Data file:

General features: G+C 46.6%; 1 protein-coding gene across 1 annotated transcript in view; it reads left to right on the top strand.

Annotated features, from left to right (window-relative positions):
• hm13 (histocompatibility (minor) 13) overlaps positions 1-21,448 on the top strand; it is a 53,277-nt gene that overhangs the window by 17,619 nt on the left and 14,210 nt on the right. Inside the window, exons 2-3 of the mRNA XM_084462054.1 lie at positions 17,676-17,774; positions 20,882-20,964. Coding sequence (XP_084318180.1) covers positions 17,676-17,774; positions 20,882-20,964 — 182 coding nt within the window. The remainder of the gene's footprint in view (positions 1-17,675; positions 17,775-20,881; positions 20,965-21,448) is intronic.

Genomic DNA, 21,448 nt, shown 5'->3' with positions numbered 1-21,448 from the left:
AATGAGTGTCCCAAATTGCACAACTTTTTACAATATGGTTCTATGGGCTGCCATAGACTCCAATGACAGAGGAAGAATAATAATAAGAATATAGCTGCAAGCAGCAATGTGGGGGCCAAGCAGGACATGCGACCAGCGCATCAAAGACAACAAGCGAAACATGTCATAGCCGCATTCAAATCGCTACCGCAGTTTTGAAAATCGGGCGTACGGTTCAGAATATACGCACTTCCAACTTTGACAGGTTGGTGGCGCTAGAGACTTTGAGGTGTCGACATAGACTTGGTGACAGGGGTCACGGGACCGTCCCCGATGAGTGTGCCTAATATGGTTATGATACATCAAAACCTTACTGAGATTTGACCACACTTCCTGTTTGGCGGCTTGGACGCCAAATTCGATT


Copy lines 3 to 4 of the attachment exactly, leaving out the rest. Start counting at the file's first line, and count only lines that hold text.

• hm13 (histocompatibility (minor) 13) overlaps positions 1-21,448 on the top strand; it is a 53,277-nt gene that overhangs the window by 17,619 nt on the left and 14,210 nt on the right. Inside the window, exons 2-3 of the mRNA XM_084462054.1 lie at positions 17,676-17,774; positions 20,882-20,964. Coding sequence (XP_084318180.1) covers positions 17,676-17,774; positions 20,882-20,964 — 182 coding nt within the window. The remainder of the gene's footprint in view (positions 1-17,675; positions 17,775-20,881; positions 20,965-21,448) is intronic.

Genomic DNA, 21,448 nt, shown 5'->3' with positions numbered 1-21,448 from the left: